A few months ago I was reading a book late at night, and one chapter detailed a reunion a woman had with her college friends. The author writes:
Share your life with the people you love, even if it means saving up for a ticket and going without a few things for a while to make it work. There are enough long lonely days of the same old thing, and if you let enough years pass, and if you let the routine steamroll your life, you’ll wake up one day, isolated and weary, and wonder what happened to all those old friends. You’ll wonder why all you share is Christmas cards, and why life feels lonely and bone-dry.
My eyes filled with tears as I thought about my college girlfriends. It was late and I was tired, but I jumped up from my bed and wrote them an email, saying I didn’t want our friendship to disintegrate into phone calls and Christmas cards and could we please plan a reunion? I went back to bed, anxiously wondering what their responses would be.
To my absolute delight, they were for it! We began a long chain on gmail as we tried to set a date. January? The roads would probably be too snowy. May? Too many weddings. Summer? Too many vacations (…and I thought I would be doing the Teach for America training institute.) We kind of hit a wall, and the emails slowed down. It looked like our reunion would only remain a dream after all.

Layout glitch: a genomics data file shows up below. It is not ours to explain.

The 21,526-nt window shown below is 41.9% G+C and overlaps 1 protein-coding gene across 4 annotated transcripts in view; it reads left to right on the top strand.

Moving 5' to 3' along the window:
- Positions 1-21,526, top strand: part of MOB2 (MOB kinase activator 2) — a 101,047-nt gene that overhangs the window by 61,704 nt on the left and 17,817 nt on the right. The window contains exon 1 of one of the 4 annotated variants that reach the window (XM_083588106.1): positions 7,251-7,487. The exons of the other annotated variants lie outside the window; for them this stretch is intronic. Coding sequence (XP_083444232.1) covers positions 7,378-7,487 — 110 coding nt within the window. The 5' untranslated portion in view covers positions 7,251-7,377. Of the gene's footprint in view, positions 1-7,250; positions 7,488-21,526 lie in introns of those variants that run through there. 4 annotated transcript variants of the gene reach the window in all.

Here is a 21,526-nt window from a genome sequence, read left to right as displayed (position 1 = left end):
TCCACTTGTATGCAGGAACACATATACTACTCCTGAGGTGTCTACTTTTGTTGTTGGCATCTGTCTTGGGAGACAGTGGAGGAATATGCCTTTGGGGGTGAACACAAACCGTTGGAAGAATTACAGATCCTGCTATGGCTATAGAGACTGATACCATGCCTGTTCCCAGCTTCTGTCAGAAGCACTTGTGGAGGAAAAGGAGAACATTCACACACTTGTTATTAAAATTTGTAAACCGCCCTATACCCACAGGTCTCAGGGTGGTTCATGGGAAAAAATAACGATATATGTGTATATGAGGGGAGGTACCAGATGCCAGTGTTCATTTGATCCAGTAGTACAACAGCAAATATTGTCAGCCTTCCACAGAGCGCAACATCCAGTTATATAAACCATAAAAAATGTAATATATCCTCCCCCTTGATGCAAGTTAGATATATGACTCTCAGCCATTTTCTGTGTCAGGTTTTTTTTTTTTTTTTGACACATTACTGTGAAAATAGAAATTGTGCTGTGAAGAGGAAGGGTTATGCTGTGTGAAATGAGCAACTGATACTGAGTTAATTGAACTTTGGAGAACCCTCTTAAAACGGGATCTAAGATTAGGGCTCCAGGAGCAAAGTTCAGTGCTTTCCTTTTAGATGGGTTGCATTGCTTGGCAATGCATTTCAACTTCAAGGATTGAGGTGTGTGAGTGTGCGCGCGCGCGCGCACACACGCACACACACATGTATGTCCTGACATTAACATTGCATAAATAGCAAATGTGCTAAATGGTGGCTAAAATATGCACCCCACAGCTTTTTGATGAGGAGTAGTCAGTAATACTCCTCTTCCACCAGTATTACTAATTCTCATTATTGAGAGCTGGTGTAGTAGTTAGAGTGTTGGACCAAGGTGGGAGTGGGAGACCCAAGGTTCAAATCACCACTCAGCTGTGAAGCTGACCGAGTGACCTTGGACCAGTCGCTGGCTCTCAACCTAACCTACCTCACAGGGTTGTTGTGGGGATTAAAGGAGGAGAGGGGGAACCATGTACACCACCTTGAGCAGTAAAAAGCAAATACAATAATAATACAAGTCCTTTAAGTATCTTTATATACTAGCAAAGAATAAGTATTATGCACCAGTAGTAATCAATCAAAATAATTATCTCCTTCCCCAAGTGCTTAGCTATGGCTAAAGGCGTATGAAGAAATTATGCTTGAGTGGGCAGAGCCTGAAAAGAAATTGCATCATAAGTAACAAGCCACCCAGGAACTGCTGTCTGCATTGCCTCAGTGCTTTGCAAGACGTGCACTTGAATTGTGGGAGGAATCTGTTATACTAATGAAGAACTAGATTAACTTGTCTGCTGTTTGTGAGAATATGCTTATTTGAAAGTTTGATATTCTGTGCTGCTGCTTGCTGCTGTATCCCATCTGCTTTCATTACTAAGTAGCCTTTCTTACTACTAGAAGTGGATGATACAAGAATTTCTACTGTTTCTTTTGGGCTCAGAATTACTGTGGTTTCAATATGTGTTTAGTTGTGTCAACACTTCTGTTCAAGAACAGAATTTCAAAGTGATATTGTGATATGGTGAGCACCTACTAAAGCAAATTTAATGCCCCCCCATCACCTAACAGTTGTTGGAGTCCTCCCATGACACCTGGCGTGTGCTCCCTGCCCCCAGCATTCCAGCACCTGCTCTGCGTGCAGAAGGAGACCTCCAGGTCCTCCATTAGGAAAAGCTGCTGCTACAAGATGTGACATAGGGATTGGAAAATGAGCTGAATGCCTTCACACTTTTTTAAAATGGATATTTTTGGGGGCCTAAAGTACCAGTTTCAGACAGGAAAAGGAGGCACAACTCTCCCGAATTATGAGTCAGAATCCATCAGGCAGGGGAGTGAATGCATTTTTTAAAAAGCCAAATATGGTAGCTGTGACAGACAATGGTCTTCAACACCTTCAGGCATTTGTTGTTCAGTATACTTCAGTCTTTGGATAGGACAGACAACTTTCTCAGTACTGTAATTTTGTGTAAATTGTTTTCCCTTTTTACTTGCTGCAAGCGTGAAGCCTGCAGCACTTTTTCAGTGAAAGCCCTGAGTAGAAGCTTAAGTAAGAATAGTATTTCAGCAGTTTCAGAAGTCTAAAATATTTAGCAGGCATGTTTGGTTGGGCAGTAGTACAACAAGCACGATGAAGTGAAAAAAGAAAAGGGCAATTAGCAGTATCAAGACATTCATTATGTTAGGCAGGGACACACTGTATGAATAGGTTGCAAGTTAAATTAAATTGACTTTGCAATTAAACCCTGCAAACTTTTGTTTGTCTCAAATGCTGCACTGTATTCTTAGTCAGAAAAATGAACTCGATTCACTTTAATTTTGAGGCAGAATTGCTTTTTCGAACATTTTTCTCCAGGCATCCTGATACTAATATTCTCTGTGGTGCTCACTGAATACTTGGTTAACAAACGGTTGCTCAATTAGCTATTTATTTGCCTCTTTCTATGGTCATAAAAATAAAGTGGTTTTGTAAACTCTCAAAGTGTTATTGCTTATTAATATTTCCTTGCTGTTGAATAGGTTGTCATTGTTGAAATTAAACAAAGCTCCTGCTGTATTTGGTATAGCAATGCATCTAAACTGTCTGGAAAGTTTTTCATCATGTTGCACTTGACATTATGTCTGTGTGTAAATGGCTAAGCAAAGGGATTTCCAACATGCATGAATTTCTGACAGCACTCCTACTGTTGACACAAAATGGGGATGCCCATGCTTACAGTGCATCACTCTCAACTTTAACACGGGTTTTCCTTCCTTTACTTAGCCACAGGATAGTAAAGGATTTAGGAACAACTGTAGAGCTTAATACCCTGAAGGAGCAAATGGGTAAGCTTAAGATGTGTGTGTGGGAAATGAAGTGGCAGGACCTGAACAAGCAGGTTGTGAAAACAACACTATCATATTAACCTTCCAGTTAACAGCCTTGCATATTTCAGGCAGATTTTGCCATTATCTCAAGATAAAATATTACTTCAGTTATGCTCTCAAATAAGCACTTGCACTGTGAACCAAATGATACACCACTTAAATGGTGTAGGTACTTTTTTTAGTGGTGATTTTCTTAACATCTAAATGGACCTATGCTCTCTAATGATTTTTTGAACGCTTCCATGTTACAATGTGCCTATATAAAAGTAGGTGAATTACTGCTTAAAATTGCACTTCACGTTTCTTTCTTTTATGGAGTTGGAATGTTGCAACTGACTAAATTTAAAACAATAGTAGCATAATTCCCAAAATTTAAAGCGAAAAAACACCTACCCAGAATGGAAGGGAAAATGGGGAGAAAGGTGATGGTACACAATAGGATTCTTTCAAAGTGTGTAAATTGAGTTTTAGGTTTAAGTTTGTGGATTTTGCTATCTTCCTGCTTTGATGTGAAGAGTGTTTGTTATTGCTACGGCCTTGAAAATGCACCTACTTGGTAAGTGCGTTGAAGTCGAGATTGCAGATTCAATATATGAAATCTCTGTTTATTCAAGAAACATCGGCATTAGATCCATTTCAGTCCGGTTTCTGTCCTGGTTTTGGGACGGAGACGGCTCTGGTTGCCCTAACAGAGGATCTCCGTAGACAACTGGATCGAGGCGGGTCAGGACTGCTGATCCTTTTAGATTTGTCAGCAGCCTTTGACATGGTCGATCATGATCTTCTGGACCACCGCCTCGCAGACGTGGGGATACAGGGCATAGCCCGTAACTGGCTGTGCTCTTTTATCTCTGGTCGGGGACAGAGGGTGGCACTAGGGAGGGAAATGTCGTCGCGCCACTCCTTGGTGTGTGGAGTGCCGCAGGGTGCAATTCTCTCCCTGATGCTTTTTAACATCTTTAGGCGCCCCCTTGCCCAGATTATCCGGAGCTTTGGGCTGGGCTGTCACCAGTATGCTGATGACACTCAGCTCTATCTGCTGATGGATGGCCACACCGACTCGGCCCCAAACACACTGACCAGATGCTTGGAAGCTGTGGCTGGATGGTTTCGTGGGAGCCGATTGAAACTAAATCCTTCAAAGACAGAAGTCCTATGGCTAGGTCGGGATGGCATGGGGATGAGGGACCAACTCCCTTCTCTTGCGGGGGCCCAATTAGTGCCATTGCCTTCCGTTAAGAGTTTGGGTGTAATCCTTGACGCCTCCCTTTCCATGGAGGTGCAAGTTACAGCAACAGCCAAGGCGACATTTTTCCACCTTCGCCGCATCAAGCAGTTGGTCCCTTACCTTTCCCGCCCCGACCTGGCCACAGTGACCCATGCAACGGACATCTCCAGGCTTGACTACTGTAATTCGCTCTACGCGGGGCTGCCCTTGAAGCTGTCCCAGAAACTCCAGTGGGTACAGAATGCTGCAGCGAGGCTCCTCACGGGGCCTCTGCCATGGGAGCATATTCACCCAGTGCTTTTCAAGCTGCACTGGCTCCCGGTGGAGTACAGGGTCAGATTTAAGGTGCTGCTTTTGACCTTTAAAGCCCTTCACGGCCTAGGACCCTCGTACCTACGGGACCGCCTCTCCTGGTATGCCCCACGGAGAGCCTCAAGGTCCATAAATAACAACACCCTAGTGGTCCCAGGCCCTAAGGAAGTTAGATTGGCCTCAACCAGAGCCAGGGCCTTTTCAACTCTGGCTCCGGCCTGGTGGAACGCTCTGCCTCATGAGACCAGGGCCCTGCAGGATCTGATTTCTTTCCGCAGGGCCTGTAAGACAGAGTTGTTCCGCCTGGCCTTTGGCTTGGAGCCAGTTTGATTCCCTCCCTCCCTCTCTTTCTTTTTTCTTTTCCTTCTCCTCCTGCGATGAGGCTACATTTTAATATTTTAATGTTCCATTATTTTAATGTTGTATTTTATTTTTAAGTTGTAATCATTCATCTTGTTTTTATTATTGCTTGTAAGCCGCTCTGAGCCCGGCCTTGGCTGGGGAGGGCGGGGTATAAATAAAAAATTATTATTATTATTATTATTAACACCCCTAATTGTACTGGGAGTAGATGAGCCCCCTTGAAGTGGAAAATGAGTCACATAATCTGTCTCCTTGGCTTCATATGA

But then! Sheila emailed and said she had a five-day weekend in December because her employers were out of town. She looked at plane tickets and they weren’t super expensive. Soon after the plan was set: we would gather together at Grace’s home in Wisconsin for a long weekend. Chelsea and Jolie asked off a day of work.
In less than two hours Chelsea will arrive at my house. Together we’ll drive to Jolie’s, and from there we’ll truck over to Wisconsin, where Sheila and Grace will be waiting. Unfortunately Lauren isn’t able to come, but we’re hoping she will be able to next time. Yes, that’s right. We want this to be an annual event.
It’s so strange to think back to my first few college days, and how lonely and desperate I was for [cool] Christian friends. Little did I know what God had in store for me, and little did I know that he’d still be wooing me with the same friends years later. I always used to tell Grace that since God provided me with such incredible friends I couldn’t even imagine the man he had in store for me.
And really, I think similarly about all of life – God has great things in store for me (for all of us), things that go far beyond all our meager prayer requests and all the silliness our hearts tend to desire. Sometimes we need to be willing to take a chance – God isn’t always just going to throw good things at us. Sometimes we need to get over ourselves, walk over to someone and ask if we can sit with them. Because, as I once learned, what could be waiting for you is a whole lotta grace.